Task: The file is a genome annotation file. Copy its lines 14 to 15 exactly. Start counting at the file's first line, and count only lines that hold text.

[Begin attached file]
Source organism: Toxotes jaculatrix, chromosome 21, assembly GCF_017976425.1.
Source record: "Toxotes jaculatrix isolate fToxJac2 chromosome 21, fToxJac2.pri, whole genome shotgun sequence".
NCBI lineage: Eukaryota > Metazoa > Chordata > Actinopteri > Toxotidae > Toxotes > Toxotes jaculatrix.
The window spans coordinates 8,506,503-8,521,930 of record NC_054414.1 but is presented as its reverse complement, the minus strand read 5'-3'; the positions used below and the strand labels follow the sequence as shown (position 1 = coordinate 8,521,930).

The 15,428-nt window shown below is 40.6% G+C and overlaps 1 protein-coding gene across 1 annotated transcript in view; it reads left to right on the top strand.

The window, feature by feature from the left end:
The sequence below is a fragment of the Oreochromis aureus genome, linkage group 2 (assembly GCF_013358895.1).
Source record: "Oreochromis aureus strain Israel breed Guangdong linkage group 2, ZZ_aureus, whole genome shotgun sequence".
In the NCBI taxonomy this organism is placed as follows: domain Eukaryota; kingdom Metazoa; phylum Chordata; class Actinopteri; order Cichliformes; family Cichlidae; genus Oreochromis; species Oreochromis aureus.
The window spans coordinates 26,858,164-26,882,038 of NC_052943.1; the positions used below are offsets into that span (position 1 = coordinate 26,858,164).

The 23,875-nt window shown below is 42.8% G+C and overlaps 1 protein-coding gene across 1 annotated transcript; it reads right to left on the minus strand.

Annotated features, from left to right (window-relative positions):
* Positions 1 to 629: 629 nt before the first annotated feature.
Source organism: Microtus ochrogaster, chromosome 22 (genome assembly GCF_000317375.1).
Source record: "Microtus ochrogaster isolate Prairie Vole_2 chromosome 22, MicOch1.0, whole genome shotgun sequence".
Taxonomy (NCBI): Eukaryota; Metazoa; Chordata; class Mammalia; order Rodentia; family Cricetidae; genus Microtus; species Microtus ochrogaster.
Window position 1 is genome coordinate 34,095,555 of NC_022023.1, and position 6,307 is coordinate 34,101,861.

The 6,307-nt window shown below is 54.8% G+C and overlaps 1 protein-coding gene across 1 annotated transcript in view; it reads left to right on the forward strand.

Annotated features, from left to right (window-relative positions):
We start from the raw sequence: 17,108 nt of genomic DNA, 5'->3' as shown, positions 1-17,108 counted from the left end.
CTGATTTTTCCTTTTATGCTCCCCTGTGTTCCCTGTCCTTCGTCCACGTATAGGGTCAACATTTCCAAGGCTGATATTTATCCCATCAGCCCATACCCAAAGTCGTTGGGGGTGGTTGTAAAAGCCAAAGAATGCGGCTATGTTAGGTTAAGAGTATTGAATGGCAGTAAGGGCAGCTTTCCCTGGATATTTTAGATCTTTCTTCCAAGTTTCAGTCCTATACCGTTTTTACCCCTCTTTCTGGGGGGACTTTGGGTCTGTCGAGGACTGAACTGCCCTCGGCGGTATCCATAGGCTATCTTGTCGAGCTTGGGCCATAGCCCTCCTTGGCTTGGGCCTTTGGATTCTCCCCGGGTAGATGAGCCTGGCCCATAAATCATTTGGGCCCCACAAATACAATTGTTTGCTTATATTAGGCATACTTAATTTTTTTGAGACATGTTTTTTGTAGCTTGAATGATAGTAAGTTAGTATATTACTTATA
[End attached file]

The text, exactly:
Source organism: Microtus ochrogaster, chromosome 22 (genome assembly GCF_000317375.1).
Source record: "Microtus ochrogaster isolate Prairie Vole_2 chromosome 22, MicOch1.0, whole genome shotgun sequence".